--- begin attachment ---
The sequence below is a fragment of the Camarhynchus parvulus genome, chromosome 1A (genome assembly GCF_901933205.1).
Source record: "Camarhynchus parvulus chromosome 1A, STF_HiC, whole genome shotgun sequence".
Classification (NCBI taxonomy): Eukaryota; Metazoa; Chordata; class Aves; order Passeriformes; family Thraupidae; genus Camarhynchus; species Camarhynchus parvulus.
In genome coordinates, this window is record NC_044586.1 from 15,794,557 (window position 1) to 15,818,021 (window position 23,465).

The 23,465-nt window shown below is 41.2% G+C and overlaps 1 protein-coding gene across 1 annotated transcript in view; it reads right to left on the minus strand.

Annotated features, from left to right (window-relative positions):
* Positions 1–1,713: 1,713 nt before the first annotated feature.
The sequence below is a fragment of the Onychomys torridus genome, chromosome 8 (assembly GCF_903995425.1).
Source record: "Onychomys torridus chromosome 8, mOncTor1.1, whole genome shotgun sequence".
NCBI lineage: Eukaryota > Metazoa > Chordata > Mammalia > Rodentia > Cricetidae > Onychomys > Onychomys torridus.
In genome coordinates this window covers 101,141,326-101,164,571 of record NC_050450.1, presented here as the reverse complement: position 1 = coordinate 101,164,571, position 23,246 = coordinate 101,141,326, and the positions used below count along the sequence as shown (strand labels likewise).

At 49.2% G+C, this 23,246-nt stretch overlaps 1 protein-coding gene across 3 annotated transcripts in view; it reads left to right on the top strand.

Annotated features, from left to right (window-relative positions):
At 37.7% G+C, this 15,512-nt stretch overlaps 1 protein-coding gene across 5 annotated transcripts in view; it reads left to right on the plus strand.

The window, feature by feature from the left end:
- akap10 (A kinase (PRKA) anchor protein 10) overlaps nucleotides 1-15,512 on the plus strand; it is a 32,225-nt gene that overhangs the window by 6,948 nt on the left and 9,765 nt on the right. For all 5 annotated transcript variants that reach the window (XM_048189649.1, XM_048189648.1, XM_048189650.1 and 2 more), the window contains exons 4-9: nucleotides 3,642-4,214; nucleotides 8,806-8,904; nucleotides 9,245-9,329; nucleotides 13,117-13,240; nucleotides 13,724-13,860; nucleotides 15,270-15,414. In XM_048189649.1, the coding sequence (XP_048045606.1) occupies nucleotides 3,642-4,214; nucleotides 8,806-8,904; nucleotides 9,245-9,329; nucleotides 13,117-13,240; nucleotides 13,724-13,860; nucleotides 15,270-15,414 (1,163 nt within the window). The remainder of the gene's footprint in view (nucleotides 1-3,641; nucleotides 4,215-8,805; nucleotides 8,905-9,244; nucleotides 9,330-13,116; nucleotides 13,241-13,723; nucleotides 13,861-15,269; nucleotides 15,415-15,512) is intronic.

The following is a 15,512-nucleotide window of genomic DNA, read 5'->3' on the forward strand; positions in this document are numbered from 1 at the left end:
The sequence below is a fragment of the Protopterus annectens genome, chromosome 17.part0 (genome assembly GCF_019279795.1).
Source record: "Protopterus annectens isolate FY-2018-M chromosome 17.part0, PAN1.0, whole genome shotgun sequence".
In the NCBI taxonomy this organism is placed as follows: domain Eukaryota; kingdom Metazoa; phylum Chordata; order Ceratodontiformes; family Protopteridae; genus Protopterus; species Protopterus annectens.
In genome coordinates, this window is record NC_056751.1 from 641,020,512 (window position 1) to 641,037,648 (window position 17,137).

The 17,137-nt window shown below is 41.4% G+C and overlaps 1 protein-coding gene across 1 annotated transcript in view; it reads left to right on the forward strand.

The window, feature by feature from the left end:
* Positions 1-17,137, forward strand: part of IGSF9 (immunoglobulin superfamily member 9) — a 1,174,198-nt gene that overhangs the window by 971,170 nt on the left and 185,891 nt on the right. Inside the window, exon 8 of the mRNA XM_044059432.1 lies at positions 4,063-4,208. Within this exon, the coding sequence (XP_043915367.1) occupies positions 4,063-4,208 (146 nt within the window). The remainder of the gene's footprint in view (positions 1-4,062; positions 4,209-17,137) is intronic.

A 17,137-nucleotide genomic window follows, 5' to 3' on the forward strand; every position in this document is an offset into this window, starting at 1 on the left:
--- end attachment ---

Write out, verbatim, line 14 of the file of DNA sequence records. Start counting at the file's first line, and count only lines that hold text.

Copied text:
At 37.7% G+C, this 15,512-nt stretch overlaps 1 protein-coding gene across 5 annotated transcripts in view; it reads left to right on the plus strand.